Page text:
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Imagining a day in the life of a person living with TTP

The following story is part of an ongoing series celebrating Rare Disease Day 2022. For more information, click here.

People living with rare diseases often experience significant physical challenges, but the mental and emotional strain can be just as difficult. This Rare Disease Day, we encourage everyone to step into the shoes of a person living with a rare disease and think beyond just the physical challenges they may be facing.

Imagine this: You find yourself in the hospital after an unexpected ministroke at age 32. The doctor reveals that you have a rare blood disorder called thrombotic thrombocytopenic purpura, or TTP. There are some treatment options, but no cure. There is a congenital and immune-mediated version of the disease, but you learn you have the congenital disease and will live with this life-threatening rare disease, which is characterized by an increased number of blood clots in the smallest arteries throughout your body, for the rest of your life.1,2 The news is shocking and scary. In an instant, your whole life changes.

The hospital experience was traumatic enough; but now, as you return home and work on adapting to a new lifestyle, you find that no one really knows what you’re going through or how to help. Friends and family members mean well, but they don’t understand your condition, or even how to pronounce it, and you’ve never met anyone else with this condition. You’ve been started on a treatment path that includes regular plasma infusions. If you manage your disease, you have a good chance at survival. But it’s a lot of work and a lot of time, and it doesn’t seem fair. You feel angry, helpless and alone.1,2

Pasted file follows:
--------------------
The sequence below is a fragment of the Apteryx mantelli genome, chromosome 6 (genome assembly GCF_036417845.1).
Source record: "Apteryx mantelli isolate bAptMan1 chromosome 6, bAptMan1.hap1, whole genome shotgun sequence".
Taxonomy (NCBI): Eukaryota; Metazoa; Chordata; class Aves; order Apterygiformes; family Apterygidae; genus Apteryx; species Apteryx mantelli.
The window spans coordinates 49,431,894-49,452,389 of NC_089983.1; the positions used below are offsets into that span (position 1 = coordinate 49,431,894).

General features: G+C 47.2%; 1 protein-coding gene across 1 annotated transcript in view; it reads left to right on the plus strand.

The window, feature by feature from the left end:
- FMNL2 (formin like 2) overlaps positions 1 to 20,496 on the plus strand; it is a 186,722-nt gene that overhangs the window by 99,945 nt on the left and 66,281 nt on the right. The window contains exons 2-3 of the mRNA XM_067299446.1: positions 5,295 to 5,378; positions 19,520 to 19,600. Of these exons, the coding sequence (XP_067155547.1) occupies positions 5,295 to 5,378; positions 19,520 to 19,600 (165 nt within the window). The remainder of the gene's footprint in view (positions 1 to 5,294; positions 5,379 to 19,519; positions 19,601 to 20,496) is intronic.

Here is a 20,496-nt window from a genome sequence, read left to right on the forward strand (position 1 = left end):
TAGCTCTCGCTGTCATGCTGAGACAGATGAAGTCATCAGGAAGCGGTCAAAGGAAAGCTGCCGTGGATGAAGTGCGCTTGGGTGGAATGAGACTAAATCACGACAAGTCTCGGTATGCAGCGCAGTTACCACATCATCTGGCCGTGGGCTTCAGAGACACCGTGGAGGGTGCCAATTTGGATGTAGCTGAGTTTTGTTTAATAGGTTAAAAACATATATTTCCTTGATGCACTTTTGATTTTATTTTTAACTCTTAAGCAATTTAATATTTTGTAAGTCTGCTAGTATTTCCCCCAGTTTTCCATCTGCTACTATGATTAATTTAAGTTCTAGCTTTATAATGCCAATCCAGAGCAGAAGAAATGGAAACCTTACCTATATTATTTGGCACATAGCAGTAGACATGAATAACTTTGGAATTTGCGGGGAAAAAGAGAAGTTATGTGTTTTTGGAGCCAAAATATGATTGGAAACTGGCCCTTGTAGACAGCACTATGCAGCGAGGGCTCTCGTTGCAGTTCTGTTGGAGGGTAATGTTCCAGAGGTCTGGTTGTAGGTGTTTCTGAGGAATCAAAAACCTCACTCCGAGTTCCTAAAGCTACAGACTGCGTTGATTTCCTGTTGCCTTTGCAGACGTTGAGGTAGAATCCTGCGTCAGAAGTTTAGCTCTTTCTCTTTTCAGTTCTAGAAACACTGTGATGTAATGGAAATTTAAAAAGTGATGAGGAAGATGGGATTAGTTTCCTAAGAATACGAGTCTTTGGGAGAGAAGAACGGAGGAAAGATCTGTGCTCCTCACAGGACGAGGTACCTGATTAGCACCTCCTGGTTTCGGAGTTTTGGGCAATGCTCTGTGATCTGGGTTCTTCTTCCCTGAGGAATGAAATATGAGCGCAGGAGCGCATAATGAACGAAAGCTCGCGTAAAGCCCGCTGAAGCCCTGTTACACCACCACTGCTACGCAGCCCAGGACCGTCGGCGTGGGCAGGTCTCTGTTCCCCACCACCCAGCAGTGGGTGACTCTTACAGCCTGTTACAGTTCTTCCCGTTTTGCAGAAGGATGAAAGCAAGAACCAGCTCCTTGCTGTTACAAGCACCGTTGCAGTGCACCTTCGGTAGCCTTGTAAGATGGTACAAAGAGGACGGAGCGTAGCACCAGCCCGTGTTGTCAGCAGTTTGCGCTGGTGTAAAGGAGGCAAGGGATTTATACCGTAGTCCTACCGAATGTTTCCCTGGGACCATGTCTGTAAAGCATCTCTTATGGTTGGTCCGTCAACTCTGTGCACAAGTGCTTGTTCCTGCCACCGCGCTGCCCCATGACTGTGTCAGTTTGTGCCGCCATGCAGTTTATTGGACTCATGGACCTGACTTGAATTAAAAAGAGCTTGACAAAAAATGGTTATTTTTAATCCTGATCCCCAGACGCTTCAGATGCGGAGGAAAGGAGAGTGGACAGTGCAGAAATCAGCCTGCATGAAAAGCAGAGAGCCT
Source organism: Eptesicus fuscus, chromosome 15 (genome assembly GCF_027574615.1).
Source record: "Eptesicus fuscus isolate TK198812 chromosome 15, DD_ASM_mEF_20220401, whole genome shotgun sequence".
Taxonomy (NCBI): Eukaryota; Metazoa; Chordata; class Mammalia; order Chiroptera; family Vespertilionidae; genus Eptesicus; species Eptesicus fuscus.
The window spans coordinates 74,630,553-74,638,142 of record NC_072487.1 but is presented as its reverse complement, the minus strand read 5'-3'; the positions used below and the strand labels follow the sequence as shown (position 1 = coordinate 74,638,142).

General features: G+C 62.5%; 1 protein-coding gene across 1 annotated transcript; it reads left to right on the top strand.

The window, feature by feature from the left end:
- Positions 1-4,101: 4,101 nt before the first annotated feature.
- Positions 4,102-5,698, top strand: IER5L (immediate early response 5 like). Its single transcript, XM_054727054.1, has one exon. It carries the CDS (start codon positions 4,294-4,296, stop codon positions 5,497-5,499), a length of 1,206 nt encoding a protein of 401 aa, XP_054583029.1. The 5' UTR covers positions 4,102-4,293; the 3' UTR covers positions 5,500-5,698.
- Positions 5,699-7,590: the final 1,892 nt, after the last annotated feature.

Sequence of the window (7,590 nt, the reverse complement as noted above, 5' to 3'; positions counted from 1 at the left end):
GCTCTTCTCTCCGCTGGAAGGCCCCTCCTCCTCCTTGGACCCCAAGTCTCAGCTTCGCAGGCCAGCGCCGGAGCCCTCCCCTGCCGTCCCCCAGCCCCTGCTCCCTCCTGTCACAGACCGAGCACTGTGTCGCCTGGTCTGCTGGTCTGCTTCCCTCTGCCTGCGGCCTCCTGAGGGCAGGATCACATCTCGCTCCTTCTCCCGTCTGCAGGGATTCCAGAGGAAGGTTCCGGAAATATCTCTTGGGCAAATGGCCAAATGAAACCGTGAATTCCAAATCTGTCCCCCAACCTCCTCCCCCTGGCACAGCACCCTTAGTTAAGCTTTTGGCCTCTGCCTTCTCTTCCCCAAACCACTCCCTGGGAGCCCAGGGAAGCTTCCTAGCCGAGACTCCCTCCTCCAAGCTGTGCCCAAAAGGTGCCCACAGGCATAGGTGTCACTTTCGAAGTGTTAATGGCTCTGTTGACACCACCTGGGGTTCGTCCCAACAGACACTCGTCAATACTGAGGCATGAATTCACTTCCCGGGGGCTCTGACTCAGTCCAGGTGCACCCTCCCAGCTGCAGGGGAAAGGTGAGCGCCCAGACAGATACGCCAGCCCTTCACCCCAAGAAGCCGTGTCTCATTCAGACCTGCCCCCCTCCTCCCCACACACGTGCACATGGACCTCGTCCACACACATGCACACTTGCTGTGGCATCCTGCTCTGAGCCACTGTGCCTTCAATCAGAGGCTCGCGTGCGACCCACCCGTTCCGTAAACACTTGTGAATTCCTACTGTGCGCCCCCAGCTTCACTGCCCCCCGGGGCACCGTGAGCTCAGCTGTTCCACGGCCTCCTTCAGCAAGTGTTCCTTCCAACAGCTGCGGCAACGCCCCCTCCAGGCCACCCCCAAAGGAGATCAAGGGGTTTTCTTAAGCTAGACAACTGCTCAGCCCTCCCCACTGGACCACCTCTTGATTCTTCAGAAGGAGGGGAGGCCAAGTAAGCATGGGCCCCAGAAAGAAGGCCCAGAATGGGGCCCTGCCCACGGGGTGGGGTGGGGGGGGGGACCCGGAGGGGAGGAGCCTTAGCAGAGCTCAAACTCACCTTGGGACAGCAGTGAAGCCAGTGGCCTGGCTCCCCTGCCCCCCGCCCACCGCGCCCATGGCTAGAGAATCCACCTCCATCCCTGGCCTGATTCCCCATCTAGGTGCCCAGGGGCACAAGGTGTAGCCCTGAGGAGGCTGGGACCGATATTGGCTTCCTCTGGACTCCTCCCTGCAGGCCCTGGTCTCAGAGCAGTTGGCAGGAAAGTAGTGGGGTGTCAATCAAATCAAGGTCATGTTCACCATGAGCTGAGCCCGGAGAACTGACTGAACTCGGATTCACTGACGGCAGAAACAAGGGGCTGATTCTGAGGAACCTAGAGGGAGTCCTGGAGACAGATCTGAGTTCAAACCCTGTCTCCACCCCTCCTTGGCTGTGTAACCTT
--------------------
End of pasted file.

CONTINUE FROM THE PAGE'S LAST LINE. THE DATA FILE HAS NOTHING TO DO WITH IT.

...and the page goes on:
A few years later, you wake up with a headache and joint pain—symptoms that are now familiar to you. You can tell it’s going to be a tough day. After your TTP diagnosis, you developed depression and anxiety, which make managing your condition even harder. Even though your body hurts and you’d rather stay in bed, you summon the strength to sign on for work. You don’t complain to your coworkers because you know they wouldn’t understand, or they might be judgmental. You tough it out, but you long for some relief.2

After work, you feel a tingling in your arm and your anxiety spikes. You think you might be having another ministroke. The feeling passes, but the anxiety lingers, making it impossible for you to enjoy the rest of your day or know if there is lasting damage.2

You wish you could talk to someone who understands what you’re going through, but TTP only affects about 3.7 out of a million people each year.1 The community is small, and the journey is isolating. Seeing friends and family helps, but the COVID-19 pandemic has made it especially hard to maintain those connections. You can’t even bring a loved one to your doctor’s appointments, and getting the medical care you need has been tough

through all the restrictions and lockdowns. You worry about your health falling through the cracks.

Good days and joyful moments punctuate the spans of frustration and pain. You find strength in new places, and your loved ones are there for you even if they don’t always understand what you’re going through. New treatments are being researched, and that gives you hope. But you live with a rare disease, and the psychological burden is just as devastating as the physical symptoms.

You know you can’t change your diagnosis, but you hope the people around you will take even just a moment to think about what it’s really like in your shoes—because some of your greatest struggles are the ones they can’t see.


When it comes to building a more hopeful and inclusive world for the rare disease community, clinical solutions are only half of the picture. Through empathy and understanding, we can all make a difference in the lives of those around us.

Read more of our Rare Disease Day 2022 stories here


  1. Thrombotic Thrombocytopenic Purpura. National Organization for Rare Disorders. https://rarediseases.org/rare-diseases/thrombotic-thrombocytopenic-purpura/ Accessed January 27, 2022.
  2. Oladapo, A.O., Ito, D., Hibbard, C. et al. Patient Experience with Congenital (Hereditary) Thrombotic Thrombocytopenic Purpura: A Conceptual Framework of Symptoms and Impacts. 12;503–512 (2019). https://doi.org/10.1007/s40271-019-00365-y